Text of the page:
Hiring a COO or chief executive also can help a firm maintain a stronger level of personal interaction with clients by creating more-consistent intake procedures and work flow processes, she said.

“You often hear in our industry, "You can't scale relationship,'” Ms. Hathi said. “You can, but you have to take that information and put it into systems so other people in your firm can create the same relationship for the person.”

Jerry Luff said that enhancing client services has been one of his priorities since he was promoted to COO at Baker Ave Asset Management in 2009, from a background in client relations and asset management.

The first item on his checklist in the new role was refining the customer relationship management system to im-prove processes when clients enter or leave the firm. Since then, Mr. Luff has dealt with everything from HR to information technology to compliance.

“Client services and marketing ... can abso-lutely lead to top-line revenue and new assets under management,” he said.

“At the same time, you can improve the bottom line by ensuring contracts are negotiated and shopped around,” Mr. Luff said. “If you're just focused on clients and bringing in clients, you can't focus on the bigger picture.”

Making the transition from a background of working with clients daily was a challenge at times, but Mr. Luff said that the firm's growth necessitated designating more people to run the business.

Baker Ave is about halfway to its $2 billion goal in assets under management, he said.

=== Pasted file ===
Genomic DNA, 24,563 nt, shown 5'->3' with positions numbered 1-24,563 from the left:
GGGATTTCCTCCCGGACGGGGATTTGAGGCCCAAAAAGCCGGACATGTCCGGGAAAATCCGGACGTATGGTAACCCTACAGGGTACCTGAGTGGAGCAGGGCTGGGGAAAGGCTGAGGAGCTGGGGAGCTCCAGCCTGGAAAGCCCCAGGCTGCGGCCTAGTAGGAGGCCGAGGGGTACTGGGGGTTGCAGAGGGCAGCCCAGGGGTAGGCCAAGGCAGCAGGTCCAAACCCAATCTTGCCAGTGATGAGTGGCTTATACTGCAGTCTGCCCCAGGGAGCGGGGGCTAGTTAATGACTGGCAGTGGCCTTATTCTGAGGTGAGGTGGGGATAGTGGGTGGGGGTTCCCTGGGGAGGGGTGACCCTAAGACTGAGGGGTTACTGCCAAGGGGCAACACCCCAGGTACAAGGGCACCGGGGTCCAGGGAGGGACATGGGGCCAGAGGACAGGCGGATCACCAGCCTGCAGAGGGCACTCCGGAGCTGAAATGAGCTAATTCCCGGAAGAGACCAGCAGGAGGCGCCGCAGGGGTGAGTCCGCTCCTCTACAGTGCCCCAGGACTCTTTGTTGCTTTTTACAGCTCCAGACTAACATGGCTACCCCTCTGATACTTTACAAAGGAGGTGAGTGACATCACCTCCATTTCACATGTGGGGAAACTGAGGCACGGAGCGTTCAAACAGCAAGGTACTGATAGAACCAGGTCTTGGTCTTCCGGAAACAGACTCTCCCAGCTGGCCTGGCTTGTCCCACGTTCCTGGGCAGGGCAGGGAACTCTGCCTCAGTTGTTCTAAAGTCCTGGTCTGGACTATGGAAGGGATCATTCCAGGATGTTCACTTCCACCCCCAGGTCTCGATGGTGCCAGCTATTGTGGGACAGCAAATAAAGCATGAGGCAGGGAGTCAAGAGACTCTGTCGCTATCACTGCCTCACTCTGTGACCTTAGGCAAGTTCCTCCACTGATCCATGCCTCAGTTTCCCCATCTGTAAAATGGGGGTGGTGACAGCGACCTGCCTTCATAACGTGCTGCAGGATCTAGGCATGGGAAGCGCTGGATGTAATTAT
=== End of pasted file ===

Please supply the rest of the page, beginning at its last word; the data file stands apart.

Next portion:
“It's tough to take people out of certain roles and into others,” Mr. Luff said. “They're used to bringing in clients, and you have to dedicate them to do something different.”

Some RIA firms look outside the industry to bring in top talent for their new management roles, something Mr. Oros said that he recommends because outsiders have no preconceived notion of the business.

“You don't get the rationalization of someone who's grown up in the financial advisory business and might rationalize away some of the things we've seen,” he said.

The Financial Network Group Ltd. hired Martin Murray, a chemical engineer, as its chief operating officer three years ago. He previously had spent 28 years at The Procter & Gamble Co., where he managed a team of hundreds doing research and development work on shampoo, cosmetics and other consumer products.

At the time that Mr. Murray joined FNG, he had more expertise in mascara than mutual funds.

“I think about money as the ultimate consumer product,” he said. “When you would talk to me about mutual fund portfolios, [I would be] thinking "What's the code word for that in the world I used to know?'”

At FNG, Mr. Murray worked to install clearer procedures and ensure that all the employees are aware of their roles and goals at the firm. FNG has grown to 13 financial advisers, from three, and has added a chief financial officer and managing director of investments, among other positions.

Nathan Bachrach, FNG's chief executive, said that he knew he needed to hire a COO when he realized that the firm was having trouble meeting its goals, both internally and with clients.

Something had to change.

“The question, real simply put, is, did we want to continue to be a practice or did we want to become a business?” Mr. Bachrach said.

Since Mr. Murray's arrival, Mr. Bachrach said that the company has built an improved team environment.

It also knows how to better manage its media brand, Simply Money, and the management message is more consistent, Mr. Bachrach said.

“[Mr. Murray] brought a consultant's view, which is an outsider who just starts at Square One and doesn't accept any of our assumptions,” he said.

As COO, Mr. Murray said that his strengths come from spending most of his career outside this industry.

Before taking on the role, he spent time consulting for a few Fortune 500 companies, as well as doing some work for FNG.

The new position is a 180-degree shift from his work at Procter & Gamble, but Mr. Murray said that he enjoys using his old skills in new territory.

“I'm looking for things that don't fit — the noise in the system. It's a logic kind of game,” Mr. Murray said.